Bus riders in The City, it’s not your imagination. Timespent on Muni really is longer than ever, your rides reduced to crawls. And it probably doesn’t help if there’s an empty seat for your shopping bag or backpack.
Your numbers are down 12 percent over 20 years — this trend among the findings of the “San Francisco Transit Effectiveness Project,” part of which was released this week. The full report, sure to create angst throughout local government, will be made public in December 2007.
Empty seats don’t cheer municipal officials either. They have to consider the cost of keeping the lumbering transit system alive. The old solutions of more and higher fares aren’t so easy anymore. It’s time not only for creative fixes, but for wholesale rethinking.
So while you’re creeping along at 8 miles per hour, transit bureaucrats and urban planners are panting to find efficiencies. Adding insult to their sweat: Boston’s transit system moves at 18 mph, New York City’s at 14 mph.
Even worse, if you accept projections worked out by San Francisco Planning and Urban Research: Between now and 2015, Muni must find between $284 million and $929 million to pay for itself. Both Muni and SPUR offer smart ideas on how to goose the buses and trolleys along The City’s congested streets.
Sure, Muni could create more transit-only lanes, sell electronic fare cards, purchase more buses designed to make boarding easier, and so on. But something tells us that when 2015 gets here, even at Muni speed, deficits still will bedevil transit officials. That’s because government-run, big city transit systems never seem to resolve these issues, even the speedier ones in Boston and New York.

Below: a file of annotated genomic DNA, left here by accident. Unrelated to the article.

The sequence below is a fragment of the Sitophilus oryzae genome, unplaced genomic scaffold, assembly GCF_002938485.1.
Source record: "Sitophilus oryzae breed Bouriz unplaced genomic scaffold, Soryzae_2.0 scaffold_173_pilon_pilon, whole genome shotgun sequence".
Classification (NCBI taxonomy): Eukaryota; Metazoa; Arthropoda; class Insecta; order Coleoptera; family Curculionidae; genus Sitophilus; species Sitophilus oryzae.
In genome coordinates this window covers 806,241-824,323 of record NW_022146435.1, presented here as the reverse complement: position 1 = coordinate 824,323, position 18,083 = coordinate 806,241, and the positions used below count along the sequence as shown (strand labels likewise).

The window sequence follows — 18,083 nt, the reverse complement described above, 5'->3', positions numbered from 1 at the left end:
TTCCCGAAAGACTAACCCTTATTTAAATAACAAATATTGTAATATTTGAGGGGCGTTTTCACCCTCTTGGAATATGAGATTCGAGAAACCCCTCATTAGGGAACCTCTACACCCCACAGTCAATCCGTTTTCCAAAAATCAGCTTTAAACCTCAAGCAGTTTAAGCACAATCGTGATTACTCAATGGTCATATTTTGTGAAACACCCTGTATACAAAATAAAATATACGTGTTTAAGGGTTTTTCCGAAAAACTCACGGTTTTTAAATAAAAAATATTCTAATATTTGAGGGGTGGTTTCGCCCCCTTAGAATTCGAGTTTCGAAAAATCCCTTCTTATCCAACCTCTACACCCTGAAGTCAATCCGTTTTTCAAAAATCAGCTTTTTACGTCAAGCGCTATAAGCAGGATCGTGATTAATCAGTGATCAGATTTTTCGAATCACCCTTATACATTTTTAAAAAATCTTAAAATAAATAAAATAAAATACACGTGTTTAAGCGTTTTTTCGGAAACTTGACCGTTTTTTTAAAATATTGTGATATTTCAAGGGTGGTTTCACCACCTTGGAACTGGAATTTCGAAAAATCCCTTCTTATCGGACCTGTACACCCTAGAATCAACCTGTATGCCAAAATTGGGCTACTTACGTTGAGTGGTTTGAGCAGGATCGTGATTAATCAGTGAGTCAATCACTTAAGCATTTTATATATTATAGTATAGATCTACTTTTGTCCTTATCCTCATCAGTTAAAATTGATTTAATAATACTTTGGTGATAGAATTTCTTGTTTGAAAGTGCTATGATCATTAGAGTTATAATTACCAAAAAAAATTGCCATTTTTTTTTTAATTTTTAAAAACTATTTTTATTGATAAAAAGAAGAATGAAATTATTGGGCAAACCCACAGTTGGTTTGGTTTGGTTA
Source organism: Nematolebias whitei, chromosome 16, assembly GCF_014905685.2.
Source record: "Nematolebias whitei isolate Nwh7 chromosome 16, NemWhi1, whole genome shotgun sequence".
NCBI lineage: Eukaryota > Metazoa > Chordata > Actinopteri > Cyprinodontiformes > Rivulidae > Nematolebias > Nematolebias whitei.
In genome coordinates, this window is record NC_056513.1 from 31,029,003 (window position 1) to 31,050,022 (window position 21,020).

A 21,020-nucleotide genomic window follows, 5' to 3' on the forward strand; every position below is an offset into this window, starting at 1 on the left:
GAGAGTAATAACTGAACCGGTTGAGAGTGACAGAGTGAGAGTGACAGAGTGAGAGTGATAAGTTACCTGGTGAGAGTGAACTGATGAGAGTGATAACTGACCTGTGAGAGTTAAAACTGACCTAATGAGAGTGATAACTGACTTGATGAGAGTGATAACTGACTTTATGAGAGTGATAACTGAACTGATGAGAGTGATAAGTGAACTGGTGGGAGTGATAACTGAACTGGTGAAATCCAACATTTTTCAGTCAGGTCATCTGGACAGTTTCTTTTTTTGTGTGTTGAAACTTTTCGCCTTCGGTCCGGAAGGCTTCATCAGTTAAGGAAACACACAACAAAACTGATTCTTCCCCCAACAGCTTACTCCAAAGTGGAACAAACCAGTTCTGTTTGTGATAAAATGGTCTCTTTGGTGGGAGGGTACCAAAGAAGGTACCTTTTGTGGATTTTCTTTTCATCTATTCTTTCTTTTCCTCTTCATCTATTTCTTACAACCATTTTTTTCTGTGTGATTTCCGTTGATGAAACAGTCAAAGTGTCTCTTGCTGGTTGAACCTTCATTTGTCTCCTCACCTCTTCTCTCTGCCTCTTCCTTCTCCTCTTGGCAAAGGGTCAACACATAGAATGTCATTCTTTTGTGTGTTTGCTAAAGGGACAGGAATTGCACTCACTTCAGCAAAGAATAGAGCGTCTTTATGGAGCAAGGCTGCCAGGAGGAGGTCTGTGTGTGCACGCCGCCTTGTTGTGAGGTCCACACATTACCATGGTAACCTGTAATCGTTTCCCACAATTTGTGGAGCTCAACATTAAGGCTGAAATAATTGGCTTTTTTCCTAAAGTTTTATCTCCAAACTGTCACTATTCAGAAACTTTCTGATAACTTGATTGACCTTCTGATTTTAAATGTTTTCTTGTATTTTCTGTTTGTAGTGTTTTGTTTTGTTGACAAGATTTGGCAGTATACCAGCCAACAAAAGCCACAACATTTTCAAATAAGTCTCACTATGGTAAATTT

A half-decade ago the late, great urbanologist Jane Jacobs was asked by Reason magazine if she opposed private transit systems. “No,” she answered. “I wish we didn’t have the notion that you had to have monopoly franchise transit. I wish it were competitive — in the kinds of vehicles that it uses, in the fares that it charges, in the routes that it goes, in the times of day that it goes.”
Jacobs favored a system whose performance was dictated by users, not by municipal managers. Taxis, jitneys, doorstep vans, limos, maybe even those motorized rickshaws (they’re called tuk-tuks in Bangkok) that zip around Asia’s teeming cities.
A free-market transit system, limited only by human creativity, could encourage residents to leave their cars parked. It could even launch new jobs. As The City entertains the capping of taxi medallions, another question intrudes: Where is it written, in a free society, that any responsible citizen, properly insured, must be barred from offering any other citizen, for an agreed fare, a lift from here to there?